None of these good things happen if we all get out.

     

    I can't presume to tell anyone here how to live their lives. Each of your circumstances are different, and I don't know them all. But I know that, as I decided not to get out, I knew that I could not stay in unless I made some changes in the way I did things. And I was able to see how to make those changes precisely because I am getting older. Four years ago my aunt, a person I loved very much, died too young.

     

    Then an uncle, a year later. My mother and father are in good health, but those other deaths forced me to really think about my parents' mortality. They will die. Which means -- you are unequivocally the adult now. Your full maturity is not something that will happen later. You have become what you will be. So, if you are a debate teacher, it's time to batten down and prepare for the long haul.

     

    That meant confronting the workaholic martyr in myself. The part that worried that if I admitted that any portion of the work that I did turned out to be dispensable, somebody might come along and get rid of all of me. The part of me that needed to think of the job as huge, impossible, thankless. I had to begin to tame that inner workaholic. I had to start delegating. I had to learn to get in the car and go home at four-thirty. I can assure you that my program has not collapsed as a result. My principal has not hauled me up on charges of negligence. My students have noticed that I stay home once in a while and don't hear quite as many rounds. They have also noticed that I'm a little more approachable, a little more fun to be around, less exhausted. Besides, everyone has noticed that Lexington never wins the final round if Phillips is present at the tournament.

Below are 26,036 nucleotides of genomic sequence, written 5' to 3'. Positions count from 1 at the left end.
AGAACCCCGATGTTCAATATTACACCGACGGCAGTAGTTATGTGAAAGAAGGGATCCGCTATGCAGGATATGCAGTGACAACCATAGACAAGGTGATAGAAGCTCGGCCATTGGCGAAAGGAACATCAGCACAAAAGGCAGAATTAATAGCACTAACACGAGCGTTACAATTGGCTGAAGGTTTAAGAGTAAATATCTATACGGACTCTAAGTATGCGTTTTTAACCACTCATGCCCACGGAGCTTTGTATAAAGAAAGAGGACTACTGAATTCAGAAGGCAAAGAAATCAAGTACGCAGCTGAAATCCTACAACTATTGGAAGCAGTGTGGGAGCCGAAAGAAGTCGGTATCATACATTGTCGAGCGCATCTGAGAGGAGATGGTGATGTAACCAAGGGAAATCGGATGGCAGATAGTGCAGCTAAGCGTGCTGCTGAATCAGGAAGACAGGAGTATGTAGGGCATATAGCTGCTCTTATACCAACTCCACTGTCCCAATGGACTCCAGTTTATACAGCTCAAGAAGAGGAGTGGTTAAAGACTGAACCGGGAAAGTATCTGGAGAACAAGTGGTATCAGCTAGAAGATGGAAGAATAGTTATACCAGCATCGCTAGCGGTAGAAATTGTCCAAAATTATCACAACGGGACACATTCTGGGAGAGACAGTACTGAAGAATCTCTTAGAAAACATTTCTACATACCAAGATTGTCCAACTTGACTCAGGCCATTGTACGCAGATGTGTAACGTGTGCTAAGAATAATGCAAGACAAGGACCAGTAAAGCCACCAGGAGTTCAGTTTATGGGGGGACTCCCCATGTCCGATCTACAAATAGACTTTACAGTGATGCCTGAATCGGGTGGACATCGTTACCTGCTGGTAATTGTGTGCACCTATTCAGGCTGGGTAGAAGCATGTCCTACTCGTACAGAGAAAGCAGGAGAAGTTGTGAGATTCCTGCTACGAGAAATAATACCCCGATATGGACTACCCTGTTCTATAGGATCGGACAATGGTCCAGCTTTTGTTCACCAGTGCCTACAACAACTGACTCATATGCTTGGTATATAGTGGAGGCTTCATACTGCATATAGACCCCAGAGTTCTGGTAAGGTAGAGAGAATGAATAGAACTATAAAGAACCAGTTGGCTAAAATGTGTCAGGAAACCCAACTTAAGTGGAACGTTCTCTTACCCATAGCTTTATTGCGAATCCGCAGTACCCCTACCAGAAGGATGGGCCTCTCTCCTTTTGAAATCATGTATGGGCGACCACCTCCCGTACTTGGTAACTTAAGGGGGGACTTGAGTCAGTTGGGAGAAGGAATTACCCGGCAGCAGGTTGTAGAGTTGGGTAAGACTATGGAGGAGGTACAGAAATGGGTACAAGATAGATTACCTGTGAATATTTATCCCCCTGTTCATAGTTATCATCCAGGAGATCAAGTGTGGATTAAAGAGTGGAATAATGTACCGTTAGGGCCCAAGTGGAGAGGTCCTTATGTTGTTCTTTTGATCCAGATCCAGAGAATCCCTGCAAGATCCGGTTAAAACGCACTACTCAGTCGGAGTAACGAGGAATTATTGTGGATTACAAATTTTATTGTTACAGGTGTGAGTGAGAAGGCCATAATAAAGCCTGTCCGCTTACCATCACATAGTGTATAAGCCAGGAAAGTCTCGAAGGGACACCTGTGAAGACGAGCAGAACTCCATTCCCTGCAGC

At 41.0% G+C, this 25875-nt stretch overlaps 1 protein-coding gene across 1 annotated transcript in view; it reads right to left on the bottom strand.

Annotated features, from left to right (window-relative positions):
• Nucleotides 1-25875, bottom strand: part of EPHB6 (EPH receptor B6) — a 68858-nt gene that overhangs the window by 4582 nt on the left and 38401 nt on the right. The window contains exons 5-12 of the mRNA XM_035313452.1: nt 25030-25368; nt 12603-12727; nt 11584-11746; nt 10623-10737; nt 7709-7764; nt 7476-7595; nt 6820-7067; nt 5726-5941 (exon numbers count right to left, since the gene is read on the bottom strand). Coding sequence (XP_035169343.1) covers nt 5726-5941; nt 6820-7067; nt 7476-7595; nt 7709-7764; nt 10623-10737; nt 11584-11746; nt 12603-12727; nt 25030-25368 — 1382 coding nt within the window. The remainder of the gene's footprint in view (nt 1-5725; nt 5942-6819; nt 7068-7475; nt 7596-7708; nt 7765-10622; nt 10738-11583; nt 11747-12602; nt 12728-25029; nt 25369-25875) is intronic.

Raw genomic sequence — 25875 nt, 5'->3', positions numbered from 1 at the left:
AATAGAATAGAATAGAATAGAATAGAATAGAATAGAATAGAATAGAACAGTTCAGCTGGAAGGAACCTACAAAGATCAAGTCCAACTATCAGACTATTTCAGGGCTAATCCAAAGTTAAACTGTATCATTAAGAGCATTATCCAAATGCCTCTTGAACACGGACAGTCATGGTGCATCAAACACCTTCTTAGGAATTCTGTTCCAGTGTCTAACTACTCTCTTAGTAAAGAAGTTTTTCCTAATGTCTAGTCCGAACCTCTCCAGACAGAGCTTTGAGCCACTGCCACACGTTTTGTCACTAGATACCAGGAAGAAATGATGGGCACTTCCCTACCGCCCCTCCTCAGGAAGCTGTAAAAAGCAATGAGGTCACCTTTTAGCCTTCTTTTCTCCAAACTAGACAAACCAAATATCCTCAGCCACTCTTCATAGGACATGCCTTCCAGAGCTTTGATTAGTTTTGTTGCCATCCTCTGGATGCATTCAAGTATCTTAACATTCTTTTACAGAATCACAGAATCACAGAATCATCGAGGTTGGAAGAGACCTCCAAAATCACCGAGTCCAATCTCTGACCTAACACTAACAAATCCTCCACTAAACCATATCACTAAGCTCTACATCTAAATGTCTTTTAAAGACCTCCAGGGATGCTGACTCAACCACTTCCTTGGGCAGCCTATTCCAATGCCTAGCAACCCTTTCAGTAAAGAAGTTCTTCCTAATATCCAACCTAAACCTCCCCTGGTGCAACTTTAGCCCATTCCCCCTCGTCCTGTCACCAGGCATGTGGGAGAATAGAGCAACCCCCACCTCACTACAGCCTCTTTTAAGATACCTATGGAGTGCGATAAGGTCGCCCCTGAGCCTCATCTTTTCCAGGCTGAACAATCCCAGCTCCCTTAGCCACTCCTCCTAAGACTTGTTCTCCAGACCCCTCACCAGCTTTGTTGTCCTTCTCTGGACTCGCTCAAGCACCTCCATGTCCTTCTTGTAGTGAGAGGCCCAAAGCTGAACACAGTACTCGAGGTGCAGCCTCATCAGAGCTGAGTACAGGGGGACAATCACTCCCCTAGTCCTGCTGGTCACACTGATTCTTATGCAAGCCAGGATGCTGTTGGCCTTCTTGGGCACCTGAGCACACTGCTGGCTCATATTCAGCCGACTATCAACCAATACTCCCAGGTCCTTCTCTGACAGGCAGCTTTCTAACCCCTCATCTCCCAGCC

I'm going to work hard for thirty more years doing what I think I do well -- teaching novices, especially, and advanced debaters to be critical, to be subversive in their questioning and thinking. Whether you stay in for another year or another thirty, or more, please do what you do best. Teach the young. Love your work.

     

     And goodnight, Mrs. Burton, wherever you are.

     

     

    - Les Phillips is the Director of Debate at the Nueva School, for many years he directed debate at Lexington High School. His students have won national championships in Policy, Lincoln Douglas, and Public Forum.